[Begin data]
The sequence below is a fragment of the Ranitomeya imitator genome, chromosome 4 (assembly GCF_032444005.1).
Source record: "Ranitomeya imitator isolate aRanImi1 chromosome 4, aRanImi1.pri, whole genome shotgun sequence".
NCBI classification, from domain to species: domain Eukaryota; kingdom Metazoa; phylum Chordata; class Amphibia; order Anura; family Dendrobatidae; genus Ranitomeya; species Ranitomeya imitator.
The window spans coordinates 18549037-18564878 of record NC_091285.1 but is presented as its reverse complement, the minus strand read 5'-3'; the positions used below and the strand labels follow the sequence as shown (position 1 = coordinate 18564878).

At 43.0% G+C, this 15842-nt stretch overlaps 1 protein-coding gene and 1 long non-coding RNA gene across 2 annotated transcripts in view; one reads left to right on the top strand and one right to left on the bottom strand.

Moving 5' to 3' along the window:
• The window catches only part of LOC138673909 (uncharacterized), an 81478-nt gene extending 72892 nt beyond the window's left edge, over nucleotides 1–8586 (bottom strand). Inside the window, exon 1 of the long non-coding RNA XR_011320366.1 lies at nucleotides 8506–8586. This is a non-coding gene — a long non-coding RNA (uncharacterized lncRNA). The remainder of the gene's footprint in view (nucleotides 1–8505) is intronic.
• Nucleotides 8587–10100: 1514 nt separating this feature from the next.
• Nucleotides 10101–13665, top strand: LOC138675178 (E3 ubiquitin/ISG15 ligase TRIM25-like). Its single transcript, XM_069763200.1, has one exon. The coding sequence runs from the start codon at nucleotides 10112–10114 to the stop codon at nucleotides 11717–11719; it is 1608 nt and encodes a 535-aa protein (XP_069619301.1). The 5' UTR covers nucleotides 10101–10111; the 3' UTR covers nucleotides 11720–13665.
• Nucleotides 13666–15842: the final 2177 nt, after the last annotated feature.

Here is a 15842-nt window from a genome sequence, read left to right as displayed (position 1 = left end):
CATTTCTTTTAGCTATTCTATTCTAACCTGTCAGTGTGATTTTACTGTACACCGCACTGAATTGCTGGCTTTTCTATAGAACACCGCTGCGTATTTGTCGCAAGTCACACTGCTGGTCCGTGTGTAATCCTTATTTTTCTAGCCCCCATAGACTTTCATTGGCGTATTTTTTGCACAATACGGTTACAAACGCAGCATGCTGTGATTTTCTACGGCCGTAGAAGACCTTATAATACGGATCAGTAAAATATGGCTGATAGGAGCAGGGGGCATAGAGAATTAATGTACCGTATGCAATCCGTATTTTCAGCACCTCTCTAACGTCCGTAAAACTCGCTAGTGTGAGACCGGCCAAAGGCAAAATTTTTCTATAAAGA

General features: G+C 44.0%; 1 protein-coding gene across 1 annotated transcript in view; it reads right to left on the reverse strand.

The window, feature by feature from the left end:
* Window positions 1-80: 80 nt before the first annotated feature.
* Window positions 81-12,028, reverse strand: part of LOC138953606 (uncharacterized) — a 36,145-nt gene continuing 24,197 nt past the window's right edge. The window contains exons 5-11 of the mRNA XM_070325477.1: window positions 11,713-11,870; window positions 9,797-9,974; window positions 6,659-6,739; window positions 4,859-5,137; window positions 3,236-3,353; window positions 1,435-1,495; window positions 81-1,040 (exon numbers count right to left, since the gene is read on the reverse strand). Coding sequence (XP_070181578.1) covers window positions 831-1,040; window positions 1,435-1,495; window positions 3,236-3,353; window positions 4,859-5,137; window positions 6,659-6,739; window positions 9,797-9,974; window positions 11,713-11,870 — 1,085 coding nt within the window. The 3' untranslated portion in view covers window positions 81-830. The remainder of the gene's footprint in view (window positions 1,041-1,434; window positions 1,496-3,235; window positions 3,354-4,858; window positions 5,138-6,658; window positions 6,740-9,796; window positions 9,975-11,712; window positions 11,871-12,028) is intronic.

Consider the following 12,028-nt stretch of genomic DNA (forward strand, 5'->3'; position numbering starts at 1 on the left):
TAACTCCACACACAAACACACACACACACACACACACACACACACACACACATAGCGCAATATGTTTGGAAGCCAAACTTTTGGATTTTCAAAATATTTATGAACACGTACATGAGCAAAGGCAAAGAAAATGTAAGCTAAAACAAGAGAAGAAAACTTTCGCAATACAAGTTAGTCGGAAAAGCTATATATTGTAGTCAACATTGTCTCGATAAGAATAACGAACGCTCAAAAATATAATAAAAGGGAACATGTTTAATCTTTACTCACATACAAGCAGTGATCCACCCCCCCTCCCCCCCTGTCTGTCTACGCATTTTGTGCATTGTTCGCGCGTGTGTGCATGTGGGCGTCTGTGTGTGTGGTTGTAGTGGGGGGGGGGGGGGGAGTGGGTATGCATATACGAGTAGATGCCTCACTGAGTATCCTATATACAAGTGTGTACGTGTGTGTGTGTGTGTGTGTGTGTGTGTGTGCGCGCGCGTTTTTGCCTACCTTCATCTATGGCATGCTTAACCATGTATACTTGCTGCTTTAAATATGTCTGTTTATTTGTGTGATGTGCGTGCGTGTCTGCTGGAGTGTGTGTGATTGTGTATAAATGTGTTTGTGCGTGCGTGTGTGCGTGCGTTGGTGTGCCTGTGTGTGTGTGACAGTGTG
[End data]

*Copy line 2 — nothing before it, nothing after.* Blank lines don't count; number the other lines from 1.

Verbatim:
Source record: "Ranitomeya imitator isolate aRanImi1 chromosome 4, aRanImi1.pri, whole genome shotgun sequence".